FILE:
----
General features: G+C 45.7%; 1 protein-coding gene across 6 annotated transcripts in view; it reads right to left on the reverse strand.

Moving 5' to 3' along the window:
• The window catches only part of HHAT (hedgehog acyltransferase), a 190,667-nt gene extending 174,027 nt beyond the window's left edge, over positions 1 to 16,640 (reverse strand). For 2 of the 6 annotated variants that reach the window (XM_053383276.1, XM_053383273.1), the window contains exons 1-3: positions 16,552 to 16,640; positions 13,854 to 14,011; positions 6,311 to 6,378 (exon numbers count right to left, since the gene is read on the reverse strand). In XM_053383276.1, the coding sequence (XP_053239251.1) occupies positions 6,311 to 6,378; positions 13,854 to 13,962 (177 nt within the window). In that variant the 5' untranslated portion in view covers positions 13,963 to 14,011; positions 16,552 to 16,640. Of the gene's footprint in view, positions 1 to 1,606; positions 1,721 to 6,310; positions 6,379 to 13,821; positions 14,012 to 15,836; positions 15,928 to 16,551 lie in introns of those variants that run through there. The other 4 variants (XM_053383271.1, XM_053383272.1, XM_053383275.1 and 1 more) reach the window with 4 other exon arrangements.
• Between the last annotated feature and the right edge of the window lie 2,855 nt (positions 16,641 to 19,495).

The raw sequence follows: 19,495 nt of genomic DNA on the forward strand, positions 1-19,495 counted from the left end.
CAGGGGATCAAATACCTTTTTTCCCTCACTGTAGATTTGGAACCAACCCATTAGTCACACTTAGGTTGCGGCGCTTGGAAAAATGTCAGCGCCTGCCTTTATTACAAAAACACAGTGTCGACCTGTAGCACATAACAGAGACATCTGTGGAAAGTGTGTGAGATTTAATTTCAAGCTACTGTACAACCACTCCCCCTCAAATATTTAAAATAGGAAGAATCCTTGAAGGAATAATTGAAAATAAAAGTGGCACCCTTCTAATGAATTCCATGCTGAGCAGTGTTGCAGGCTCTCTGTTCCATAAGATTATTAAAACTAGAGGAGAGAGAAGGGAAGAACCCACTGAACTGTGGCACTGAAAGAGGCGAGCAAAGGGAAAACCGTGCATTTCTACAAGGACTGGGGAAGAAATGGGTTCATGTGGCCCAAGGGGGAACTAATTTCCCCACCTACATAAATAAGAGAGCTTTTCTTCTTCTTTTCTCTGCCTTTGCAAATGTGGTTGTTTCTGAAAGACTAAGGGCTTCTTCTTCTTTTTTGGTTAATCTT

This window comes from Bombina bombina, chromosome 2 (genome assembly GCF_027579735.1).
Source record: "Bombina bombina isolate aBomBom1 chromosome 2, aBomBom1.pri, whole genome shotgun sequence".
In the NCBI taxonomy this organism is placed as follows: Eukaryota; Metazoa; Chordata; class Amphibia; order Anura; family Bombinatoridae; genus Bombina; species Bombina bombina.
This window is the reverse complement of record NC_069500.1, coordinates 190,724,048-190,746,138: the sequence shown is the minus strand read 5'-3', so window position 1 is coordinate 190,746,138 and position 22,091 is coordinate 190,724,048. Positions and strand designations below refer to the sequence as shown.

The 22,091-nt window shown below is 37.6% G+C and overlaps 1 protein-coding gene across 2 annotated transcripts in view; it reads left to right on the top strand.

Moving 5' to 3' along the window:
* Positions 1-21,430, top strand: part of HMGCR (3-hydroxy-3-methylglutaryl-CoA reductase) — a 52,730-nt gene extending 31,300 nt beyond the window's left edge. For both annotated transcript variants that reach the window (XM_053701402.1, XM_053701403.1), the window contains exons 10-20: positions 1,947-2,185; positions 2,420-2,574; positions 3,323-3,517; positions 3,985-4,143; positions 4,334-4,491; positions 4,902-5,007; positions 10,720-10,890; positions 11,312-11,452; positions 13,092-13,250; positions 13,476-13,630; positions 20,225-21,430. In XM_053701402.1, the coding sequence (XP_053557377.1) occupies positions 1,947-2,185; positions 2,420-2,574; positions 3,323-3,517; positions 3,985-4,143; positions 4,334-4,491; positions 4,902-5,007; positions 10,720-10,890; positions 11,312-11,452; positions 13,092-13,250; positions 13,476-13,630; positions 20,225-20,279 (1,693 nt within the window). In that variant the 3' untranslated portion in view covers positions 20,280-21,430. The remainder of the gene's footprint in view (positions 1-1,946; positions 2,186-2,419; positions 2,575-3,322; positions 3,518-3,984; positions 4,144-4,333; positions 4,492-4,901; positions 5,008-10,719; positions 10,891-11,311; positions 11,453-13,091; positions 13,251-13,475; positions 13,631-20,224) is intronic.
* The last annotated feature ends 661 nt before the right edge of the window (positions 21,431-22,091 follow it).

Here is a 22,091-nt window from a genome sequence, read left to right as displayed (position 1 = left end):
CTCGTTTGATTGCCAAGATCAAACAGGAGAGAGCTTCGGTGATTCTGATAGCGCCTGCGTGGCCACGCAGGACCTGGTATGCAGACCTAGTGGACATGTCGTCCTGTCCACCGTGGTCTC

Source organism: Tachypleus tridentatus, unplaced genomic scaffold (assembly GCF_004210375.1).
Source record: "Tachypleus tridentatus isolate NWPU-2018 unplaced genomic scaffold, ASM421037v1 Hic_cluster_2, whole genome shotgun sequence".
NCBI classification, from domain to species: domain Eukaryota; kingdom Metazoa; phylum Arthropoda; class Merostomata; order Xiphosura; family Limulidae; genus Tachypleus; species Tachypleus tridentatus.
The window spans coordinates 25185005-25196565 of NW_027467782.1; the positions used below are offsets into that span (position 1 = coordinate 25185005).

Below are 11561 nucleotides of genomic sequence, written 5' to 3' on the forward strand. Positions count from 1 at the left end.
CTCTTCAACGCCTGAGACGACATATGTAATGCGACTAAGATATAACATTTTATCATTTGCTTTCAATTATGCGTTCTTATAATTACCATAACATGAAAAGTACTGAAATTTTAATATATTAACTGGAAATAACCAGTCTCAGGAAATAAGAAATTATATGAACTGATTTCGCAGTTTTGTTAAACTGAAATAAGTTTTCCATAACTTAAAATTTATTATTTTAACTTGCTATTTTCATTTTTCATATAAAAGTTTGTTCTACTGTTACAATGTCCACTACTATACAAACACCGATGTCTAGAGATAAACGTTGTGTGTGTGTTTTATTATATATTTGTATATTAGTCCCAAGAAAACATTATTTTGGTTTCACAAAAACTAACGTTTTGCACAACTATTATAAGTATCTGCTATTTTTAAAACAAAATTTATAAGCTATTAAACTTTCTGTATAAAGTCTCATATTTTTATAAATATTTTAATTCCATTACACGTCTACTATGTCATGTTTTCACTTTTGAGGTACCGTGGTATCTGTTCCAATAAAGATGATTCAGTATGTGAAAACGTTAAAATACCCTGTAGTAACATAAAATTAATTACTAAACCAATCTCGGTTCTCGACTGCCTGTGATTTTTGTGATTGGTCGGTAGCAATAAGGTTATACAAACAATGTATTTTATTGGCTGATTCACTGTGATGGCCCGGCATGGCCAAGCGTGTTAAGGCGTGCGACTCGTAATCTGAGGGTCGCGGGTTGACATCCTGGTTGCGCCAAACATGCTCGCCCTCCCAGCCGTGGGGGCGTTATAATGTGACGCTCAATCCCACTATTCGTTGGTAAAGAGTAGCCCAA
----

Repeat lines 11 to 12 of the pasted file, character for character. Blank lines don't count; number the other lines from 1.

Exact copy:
The 22,091-nt window shown below is 37.6% G+C and overlaps 1 protein-coding gene across 2 annotated transcripts in view; it reads left to right on the top strand.

Moving 5' to 3' along the window: